Santiago is a single point of failure.

Whether its distribution logistics, political power concentration, or density of flaite circle jerks, or fill in the blank

A second city needs to arise in the south that can be a white collar hub on par(really on par in every way that counts on the good side) with Santiago. Ideally an existing city, somewhere close to between Puerto montt and Los Angeles any more north from LA and it's too close to Santiago. Any more south from Puerto montt and it's too far away to be practical. Also not close to the coast (again like santiago) and subject to coastal risks

At any rate, would definiatley be longterm, but is likely inevitable if the current trend of rich flight continues even if there isnt enough strategy to proactively grow a true southern Santiago but it ends up de facto.
Isn't Concepcion that "second city" already?
No, it is not on par with santiago in the ways that matter currently. It could be the focus of growth and evolution as a second santiago. I would think a city more south and inland though makes more sense geographically. But even one in a less than optimal place...that was actually a second santiago would be better than what we have now

I'd say the best options would be one of either Puerto Montt, Temuco, and Los Angeles in that order of preference

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Re: State of emergency and curfews, October 2019

Post by Zenth » Sat Nov 09, 2019 2:43 pm

All Government services need to be made available throughout the country.

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fraggle092
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Re: State of emergency and curfews, October 2019

Post by fraggle092 » Sat Nov 09, 2019 3:06 pm

mem wrote:
Sat Nov 09, 2019 12:48 pm

Chile is long overdue for a second santiago in the south. No other city comes close to approximating santiago on so many levels. Logistically chile geography most demands perhaps more than any other country in the entire world that needs to not be sucking at the teat of a single city. Many know Chile is long and narrow but they dont really grasp the scale of it all and how it affects distribution which is just the tip of that iceberg versus a square or circle shaped country with a central monolithic capital that even tries badly to be equidistant from all points. It's the sheer length of chile that is the kicker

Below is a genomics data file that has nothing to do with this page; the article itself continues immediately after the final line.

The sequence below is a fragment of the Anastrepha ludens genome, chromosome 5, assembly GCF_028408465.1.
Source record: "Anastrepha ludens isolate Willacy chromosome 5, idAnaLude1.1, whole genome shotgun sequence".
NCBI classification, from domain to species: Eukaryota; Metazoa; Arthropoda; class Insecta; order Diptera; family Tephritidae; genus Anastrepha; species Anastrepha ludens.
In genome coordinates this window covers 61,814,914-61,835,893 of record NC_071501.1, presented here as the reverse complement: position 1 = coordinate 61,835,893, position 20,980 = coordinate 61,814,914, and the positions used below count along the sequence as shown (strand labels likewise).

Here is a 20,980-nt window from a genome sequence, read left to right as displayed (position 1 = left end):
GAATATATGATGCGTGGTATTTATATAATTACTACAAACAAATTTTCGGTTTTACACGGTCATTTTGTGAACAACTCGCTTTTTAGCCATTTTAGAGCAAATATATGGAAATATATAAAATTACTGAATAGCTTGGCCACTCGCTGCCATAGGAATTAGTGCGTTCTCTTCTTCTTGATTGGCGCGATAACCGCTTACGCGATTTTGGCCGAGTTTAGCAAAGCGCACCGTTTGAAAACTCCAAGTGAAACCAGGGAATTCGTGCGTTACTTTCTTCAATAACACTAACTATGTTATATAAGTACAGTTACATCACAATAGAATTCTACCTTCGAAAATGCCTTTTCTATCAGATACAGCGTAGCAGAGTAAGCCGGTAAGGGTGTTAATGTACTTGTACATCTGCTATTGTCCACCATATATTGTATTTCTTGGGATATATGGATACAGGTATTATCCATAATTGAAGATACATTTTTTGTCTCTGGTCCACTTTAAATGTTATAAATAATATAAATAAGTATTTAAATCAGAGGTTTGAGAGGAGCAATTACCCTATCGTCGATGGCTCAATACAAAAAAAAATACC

Yes, it all makes logical sense ..from a gringo POV. If any country could benefit from decentralization, Chile would be the one. After all, even some Dinosaurs had two brains .

One of the reasons that Douglas Tompkins faced so much opposition in setting up Parque Pumalín was the suspicion that he intended to establish his own enclave, one that would bisect the country. Like most expats, to me that exploitative notion seemed absurd, but the fact that it was even brought up in Congress says quite a lot about what they thought a Chilean in Tompkins' situation could be capable of.

Devolved power just means more opportunities for corruption and abuse. Diego Portales was the architect of a strong and centralized government in order to establish maintain control for that reason-he knew the anarchic nature of his compatriots. Where some local power does exist at the municipal level, corruption is often rampant.

One reason for the government's enthusiastic implementation of increased internet access via fibre optics is to reinforce central government command and control....
Bienvenidos a Chaqueteo City.

Après moi, le déluge

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tiagoabner
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Re: State of emergency and curfews, October 2019

Post by tiagoabner » Sat Nov 09, 2019 3:26 pm

CNN's read on Piñera's interview to El Mercurio (in Spanish): https://www.cnnchile.com/pais/sebastian ... _20191109/
I'm NOT your lawyer, accountant or financial planner. All information at this post should be considered for your entertainment only. Consult a professional before making a decision regarding whatever topic was mentioned in this post.

PXYC
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Re: State of emergency and curfews, October 2019

Post by PXYC » Sat Nov 09, 2019 4:01 pm

eeuunikkeiexpat wrote:
Fri Nov 08, 2019 7:12 pm
Given the lessening posting, Pirahna is not the only one shutting down...

I have a bad feeling that tonight may be as bad as 18-O in shock value and I hope I'm wrong.

I too am checking out for the next so many hours <hic>... :P
It sure looked ugly at around 21pm in Providencia yesterday. After observing the more violent protesters from my window, I got the feeling they are on a sort of try-and-error-and-try until hitting jackpot (admittedly Costanera mall or other capitalist symbol), so I feel the progress of protests is totally random.